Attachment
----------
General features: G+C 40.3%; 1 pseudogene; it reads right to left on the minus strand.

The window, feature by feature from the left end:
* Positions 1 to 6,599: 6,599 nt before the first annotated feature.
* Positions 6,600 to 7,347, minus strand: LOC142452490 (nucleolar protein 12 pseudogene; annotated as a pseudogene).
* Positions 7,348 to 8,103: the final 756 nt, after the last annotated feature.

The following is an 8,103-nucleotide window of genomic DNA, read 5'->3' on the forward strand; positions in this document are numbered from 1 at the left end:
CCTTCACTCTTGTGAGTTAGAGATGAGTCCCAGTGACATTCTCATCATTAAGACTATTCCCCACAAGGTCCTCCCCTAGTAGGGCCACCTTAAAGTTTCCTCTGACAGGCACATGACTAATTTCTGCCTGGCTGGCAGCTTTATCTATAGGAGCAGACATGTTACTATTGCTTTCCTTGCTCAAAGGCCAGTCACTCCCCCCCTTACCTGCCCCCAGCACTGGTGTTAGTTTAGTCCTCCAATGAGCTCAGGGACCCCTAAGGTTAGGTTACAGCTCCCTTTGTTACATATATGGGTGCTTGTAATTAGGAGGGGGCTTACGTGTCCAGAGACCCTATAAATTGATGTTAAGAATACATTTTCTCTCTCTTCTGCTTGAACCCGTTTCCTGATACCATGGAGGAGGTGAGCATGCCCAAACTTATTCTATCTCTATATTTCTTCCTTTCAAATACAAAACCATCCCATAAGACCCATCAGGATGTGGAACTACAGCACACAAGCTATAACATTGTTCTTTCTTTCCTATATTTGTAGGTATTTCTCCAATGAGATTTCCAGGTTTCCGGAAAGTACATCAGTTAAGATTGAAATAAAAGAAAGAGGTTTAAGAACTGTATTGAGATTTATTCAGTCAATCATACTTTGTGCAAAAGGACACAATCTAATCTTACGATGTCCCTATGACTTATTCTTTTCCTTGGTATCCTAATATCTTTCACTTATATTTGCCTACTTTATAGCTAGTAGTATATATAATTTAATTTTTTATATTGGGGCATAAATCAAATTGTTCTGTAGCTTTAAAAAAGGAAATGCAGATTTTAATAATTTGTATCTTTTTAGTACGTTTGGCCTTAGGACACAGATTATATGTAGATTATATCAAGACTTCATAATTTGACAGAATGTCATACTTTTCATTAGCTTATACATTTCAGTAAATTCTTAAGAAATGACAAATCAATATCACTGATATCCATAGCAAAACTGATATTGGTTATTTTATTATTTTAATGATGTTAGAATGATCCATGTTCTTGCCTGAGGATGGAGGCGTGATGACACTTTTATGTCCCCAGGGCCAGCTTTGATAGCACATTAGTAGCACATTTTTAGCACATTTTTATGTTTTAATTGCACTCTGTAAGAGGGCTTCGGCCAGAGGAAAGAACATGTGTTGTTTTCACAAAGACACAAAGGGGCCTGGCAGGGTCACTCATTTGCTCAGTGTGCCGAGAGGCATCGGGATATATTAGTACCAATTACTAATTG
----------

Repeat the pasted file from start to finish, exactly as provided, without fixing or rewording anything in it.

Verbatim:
General features: G+C 40.3%; 1 pseudogene; it reads right to left on the minus strand.

The window, feature by feature from the left end:
* Positions 1 to 6,599: 6,599 nt before the first annotated feature.
* Positions 6,600 to 7,347, minus strand: LOC142452490 (nucleolar protein 12 pseudogene; annotated as a pseudogene).
* Positions 7,348 to 8,103: the final 756 nt, after the last annotated feature.

The following is an 8,103-nucleotide window of genomic DNA, read 5'->3' on the forward strand; positions in this document are numbered from 1 at the left end:
CCTTCACTCTTGTGAGTTAGAGATGAGTCCCAGTGACATTCTCATCATTAAGACTATTCCCCACAAGGTCCTCCCCTAGTAGGGCCACCTTAAAGTTTCCTCTGACAGGCACATGACTAATTTCTGCCTGGCTGGCAGCTTTATCTATAGGAGCAGACATGTTACTATTGCTTTCCTTGCTCAAAGGCCAGTCACTCCCCCCCTTACCTGCCCCCAGCACTGGTGTTAGTTTAGTCCTCCAATGAGCTCAGGGACCCCTAAGGTTAGGTTACAGCTCCCTTTGTTACATATATGGGTGCTTGTAATTAGGAGGGGGCTTACGTGTCCAGAGACCCTATAAATTGATGTTAAGAATACATTTTCTCTCTCTTCTGCTTGAACCCGTTTCCTGATACCATGGAGGAGGTGAGCATGCCCAAACTTATTCTATCTCTATATTTCTTCCTTTCAAATACAAAACCATCCCATAAGACCCATCAGGATGTGGAACTACAGCACACAAGCTATAACATTGTTCTTTCTTTCCTATATTTGTAGGTATTTCTCCAATGAGATTTCCAGGTTTCCGGAAAGTACATCAGTTAAGATTGAAATAAAAGAAAGAGGTTTAAGAACTGTATTGAGATTTATTCAGTCAATCATACTTTGTGCAAAAGGACACAATCTAATCTTACGATGTCCCTATGACTTATTCTTTTCCTTGGTATCCTAATATCTTTCACTTATATTTGCCTACTTTATAGCTAGTAGTATATATAATTTAATTTTTTATATTGGGGCATAAATCAAATTGTTCTGTAGCTTTAAAAAAGGAAATGCAGATTTTAATAATTTGTATCTTTTTAGTACGTTTGGCCTTAGGACACAGATTATATGTAGATTATATCAAGACTTCATAATTTGACAGAATGTCATACTTTTCATTAGCTTATACATTTCAGTAAATTCTTAAGAAATGACAAATCAATATCACTGATATCCATAGCAAAACTGATATTGGTTATTTTATTATTTTAATGATGTTAGAATGATCCATGTTCTTGCCTGAGGATGGAGGCGTGATGACACTTTTATGTCCCCAGGGCCAGCTTTGATAGCACATTAGTAGCACATTTTTAGCACATTTTTATGTTTTAATTGCACTCTGTAAGAGGGCTTCGGCCAGAGGAAAGAACATGTGTTGTTTTCACAAAGACACAAAGGGGCCTGGCAGGGTCACTCATTTGCTCAGTGTGCCGAGAGGCATCGGGATATATTAGTACCAATTACTAATTG